Pilotless planes could be a $35 billion opportunity – but will people fly in them?
Pilotless planes could technically be in operation as soon as 2025 and represent a $35 billion opportunity in terms of savings and new revenue.
These are the findings of a new report from UBS – Flying solo – how far are we down the path towards pilotless planes?.
The technology could also make flying safer and more efficient, the report notes. However, only 17% of the 8,000 people interviewed would be willing to fly in one.
The report suggests that “meaningful savings” could be generated via flight optimisation, greater predictability, and reduced flight crew and training costs.
UBS analysts say that aerospace suppliers, OEMs and commercial airlines would retain some of the considerable benefit, including:
- over $26 billion in pilot cost savings for the airlines; up to $3 billion in pilot savings for the business jet industry, and $2.1 billion for civil helicopters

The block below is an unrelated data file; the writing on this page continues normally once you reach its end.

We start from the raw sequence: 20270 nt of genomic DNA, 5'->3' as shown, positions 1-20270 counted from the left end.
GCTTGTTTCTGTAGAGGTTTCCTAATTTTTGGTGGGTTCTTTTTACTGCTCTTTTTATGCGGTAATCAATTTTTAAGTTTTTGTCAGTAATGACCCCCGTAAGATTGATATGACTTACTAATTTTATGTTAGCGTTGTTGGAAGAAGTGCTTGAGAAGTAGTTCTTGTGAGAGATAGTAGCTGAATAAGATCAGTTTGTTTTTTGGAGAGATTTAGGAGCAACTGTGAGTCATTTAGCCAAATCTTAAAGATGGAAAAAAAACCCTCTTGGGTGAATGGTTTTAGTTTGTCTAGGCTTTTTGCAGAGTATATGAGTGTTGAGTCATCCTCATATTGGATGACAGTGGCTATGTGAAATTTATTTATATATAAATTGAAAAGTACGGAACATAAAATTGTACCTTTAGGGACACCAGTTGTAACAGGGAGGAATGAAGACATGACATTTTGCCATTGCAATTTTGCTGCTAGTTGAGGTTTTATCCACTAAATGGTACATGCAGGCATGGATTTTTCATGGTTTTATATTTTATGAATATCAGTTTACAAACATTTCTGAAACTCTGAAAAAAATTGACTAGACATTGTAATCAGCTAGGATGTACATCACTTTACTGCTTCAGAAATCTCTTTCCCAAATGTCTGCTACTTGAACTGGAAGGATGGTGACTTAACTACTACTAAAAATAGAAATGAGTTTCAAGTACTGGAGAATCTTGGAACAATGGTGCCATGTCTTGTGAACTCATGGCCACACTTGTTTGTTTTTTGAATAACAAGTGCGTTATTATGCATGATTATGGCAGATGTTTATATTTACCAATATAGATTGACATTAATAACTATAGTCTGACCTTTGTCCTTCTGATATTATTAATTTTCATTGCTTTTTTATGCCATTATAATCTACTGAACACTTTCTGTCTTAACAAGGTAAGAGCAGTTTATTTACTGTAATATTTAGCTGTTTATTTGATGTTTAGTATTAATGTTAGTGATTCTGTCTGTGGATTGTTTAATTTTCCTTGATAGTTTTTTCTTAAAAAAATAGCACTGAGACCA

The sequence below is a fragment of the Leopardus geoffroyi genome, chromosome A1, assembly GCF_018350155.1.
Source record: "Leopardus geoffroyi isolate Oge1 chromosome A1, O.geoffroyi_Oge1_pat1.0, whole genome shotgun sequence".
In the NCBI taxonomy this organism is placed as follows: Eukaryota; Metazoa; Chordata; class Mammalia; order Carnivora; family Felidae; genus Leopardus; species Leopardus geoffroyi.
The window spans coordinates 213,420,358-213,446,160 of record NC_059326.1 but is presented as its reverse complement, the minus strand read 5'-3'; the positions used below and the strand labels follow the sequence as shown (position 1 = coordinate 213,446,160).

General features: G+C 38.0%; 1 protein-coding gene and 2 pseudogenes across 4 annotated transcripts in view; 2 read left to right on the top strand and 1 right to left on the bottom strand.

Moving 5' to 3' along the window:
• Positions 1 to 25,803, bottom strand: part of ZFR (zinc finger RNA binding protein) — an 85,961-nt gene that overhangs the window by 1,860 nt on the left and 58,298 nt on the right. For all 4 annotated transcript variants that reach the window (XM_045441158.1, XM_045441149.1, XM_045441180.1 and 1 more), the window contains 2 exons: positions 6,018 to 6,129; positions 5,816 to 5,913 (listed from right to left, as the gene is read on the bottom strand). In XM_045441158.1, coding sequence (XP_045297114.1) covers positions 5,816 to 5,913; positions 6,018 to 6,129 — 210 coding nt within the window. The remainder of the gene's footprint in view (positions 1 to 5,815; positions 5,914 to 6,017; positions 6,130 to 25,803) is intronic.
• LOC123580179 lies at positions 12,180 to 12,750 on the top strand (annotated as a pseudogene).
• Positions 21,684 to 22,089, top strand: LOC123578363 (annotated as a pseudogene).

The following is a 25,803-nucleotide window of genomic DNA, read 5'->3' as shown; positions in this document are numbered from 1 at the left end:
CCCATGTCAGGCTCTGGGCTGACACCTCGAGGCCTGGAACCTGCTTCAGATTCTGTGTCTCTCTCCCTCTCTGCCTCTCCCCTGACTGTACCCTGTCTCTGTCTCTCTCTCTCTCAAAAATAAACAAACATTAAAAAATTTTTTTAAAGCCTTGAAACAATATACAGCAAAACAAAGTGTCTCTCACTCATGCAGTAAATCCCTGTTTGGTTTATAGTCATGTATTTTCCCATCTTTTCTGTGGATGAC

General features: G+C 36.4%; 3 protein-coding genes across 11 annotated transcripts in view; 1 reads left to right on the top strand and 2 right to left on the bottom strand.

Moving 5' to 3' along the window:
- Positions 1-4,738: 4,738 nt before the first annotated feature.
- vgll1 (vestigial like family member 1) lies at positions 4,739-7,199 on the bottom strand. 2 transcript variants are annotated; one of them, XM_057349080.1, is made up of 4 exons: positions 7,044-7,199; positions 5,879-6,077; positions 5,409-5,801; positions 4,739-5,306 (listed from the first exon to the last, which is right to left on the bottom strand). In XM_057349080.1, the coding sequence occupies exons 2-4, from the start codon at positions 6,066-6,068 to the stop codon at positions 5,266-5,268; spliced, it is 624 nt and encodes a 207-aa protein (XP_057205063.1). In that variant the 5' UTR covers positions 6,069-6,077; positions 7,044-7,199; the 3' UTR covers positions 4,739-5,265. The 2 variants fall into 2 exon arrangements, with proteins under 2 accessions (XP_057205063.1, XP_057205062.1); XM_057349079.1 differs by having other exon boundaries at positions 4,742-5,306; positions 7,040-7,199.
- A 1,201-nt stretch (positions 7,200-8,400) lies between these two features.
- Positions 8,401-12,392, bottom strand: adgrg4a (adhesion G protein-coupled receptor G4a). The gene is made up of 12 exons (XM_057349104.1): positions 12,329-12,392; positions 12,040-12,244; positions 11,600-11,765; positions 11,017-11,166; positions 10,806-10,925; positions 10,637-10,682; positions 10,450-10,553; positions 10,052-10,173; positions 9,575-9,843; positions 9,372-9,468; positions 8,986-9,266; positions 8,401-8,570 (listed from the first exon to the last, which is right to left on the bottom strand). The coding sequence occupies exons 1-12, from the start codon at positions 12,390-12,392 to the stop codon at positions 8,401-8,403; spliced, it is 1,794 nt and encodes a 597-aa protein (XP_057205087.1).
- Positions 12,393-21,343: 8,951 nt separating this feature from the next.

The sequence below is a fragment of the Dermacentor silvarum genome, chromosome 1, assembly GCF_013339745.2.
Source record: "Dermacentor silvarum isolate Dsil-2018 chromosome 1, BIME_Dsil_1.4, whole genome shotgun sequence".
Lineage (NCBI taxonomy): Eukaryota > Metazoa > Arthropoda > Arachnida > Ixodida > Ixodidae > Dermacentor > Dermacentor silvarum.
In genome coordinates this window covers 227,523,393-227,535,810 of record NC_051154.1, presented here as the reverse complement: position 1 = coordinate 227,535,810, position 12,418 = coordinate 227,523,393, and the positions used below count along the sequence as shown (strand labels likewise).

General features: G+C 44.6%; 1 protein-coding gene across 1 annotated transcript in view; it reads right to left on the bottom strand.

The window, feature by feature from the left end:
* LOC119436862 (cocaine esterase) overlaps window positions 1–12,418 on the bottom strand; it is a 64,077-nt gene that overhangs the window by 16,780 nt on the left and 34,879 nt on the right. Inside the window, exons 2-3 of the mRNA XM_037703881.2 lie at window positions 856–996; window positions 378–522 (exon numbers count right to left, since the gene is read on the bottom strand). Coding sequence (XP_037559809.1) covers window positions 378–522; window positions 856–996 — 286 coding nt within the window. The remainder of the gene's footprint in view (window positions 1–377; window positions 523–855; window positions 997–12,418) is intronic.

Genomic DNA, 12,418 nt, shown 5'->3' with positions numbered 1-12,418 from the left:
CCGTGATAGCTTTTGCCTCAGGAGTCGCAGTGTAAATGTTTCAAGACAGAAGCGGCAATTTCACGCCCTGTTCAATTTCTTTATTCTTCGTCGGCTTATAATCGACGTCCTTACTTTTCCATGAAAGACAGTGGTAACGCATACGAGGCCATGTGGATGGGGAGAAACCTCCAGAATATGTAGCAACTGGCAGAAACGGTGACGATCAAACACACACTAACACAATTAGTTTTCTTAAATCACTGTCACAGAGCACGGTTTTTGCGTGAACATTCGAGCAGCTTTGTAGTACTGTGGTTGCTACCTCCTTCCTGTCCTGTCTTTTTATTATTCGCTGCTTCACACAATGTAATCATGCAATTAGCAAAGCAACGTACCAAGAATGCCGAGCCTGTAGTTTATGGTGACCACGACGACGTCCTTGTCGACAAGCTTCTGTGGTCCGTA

- flight optimisation savings could be over $1 billion
- more than $3 billion per year in savings from lower insurance premiums (safer flights) and pilot training costs
- a revenue opportunity from increased utilisation rates (cargo and commercial).
Cleared for take-off?
Regulation and perception are likely to be the biggest factors in whether pilotless planes actually take off, the report finds.
Over half (54%) of the 8,000 respondents said they would be unlikely to take a pilotless flight, and only 17% said they would take one. Younger respondents (aged 18-34) were found to be more willing to fly on a pilotless plane (30%), and “acceptance should grow with time,” UBS says.